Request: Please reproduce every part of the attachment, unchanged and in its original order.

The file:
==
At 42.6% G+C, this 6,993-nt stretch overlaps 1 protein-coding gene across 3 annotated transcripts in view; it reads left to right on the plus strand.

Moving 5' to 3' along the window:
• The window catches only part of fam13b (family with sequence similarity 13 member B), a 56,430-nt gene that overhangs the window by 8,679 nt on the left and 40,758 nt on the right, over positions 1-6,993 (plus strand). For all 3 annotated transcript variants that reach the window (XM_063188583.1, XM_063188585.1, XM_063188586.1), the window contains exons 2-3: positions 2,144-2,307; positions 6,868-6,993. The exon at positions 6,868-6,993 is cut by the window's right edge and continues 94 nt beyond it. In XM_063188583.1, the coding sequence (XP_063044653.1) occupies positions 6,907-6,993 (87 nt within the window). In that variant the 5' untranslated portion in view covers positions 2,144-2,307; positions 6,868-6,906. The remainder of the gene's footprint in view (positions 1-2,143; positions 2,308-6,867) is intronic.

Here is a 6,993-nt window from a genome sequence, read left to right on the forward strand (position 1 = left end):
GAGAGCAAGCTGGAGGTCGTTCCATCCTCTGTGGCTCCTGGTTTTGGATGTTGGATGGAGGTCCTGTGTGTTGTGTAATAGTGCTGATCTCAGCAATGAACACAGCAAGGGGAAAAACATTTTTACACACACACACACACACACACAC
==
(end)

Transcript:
At 42.6% G+C, this 6,993-nt stretch overlaps 1 protein-coding gene across 3 annotated transcripts in view; it reads left to right on the plus strand.

Moving 5' to 3' along the window:
• The window catches only part of fam13b (family with sequence similarity 13 member B), a 56,430-nt gene that overhangs the window by 8,679 nt on the left and 40,758 nt on the right, over positions 1-6,993 (plus strand). For all 3 annotated transcript variants that reach the window (XM_063188583.1, XM_063188585.1, XM_063188586.1), the window contains exons 2-3: positions 2,144-2,307; positions 6,868-6,993. The exon at positions 6,868-6,993 is cut by the window's right edge and continues 94 nt beyond it. In XM_063188583.1, the coding sequence (XP_063044653.1) occupies positions 6,907-6,993 (87 nt within the window). In that variant the 5' untranslated portion in view covers positions 2,144-2,307; positions 6,868-6,906. The remainder of the gene's footprint in view (positions 1-2,143; positions 2,308-6,867) is intronic.

Here is a 6,993-nt window from a genome sequence, read left to right on the forward strand (position 1 = left end):
GAGAGCAAGCTGGAGGTCGTTCCATCCTCTGTGGCTCCTGGTTTTGGATGTTGGATGGAGGTCCTGTGTGTTGTGTAATAGTGCTGATCTCAGCAATGAACACAGCAAGGGGAAAAACATTTTTACACACACACACACACACACACAC